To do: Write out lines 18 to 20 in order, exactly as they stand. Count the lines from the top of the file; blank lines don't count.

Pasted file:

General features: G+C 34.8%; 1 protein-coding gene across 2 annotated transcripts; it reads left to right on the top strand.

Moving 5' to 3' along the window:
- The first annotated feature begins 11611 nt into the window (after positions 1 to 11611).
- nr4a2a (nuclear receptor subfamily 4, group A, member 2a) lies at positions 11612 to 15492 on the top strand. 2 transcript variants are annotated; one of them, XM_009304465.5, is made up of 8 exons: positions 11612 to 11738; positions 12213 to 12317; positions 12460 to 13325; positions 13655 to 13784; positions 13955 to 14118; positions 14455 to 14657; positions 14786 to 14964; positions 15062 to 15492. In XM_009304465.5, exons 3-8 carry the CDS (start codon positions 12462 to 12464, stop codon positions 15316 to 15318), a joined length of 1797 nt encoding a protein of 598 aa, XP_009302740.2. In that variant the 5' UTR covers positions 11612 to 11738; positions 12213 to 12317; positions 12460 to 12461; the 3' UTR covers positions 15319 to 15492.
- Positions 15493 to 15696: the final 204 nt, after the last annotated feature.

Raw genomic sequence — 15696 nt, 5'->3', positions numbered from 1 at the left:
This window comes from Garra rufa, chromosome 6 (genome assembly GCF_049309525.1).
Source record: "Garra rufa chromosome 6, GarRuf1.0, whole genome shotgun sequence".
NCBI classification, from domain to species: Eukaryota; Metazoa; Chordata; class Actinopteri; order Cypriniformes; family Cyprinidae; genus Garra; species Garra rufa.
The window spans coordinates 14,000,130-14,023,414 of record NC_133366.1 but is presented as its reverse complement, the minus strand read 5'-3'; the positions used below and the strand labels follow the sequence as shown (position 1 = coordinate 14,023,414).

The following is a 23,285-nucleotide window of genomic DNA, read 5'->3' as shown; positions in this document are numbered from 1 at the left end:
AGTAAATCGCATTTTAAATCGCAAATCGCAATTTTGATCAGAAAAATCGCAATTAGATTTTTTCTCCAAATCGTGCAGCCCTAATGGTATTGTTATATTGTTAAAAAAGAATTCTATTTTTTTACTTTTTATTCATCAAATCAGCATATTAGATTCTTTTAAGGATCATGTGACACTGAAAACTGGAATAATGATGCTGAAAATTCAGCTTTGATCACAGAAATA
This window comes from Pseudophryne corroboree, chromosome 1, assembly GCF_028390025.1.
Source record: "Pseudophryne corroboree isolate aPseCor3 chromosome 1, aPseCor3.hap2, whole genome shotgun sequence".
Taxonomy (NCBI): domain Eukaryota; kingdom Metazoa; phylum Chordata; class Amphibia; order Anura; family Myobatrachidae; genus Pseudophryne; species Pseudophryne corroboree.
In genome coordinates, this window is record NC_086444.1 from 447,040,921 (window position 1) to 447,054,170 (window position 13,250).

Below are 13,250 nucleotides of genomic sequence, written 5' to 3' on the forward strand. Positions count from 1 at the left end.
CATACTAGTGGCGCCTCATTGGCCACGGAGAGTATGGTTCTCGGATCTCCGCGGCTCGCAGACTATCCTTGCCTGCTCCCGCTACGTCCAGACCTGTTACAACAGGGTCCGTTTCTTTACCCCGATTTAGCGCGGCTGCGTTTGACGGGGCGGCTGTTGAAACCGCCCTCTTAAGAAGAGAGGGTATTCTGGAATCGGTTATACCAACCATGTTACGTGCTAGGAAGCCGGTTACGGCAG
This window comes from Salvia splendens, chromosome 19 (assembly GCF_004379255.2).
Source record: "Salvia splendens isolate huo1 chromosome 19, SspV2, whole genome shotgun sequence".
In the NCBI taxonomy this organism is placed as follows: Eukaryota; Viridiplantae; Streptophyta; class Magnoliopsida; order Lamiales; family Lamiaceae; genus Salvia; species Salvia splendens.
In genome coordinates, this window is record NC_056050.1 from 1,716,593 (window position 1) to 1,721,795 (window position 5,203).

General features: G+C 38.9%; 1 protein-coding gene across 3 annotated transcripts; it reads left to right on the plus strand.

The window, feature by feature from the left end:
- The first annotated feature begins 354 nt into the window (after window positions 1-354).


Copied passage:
CATACTAGTGGCGCCTCATTGGCCACGGAGAGTATGGTTCTCGGATCTCCGCGGCTCGCAGACTATCCTTGCCTGCTCCCGCTACGTCCAGACCTGTTACAACAGGGTCCGTTTCTTTACCCCGATTTAGCGCGGCTGCGTTTGACGGGGCGGCTGTTGAAACCGCCCTCTTAAGAAGAGAGGGTATTCTGGAATCGGTTATACCAACCATGTTACGTGCTAGGAAGCCGGTTACGGCAG
This window comes from Salvia splendens, chromosome 19 (assembly GCF_004379255.2).
Source record: "Salvia splendens isolate huo1 chromosome 19, SspV2, whole genome shotgun sequence".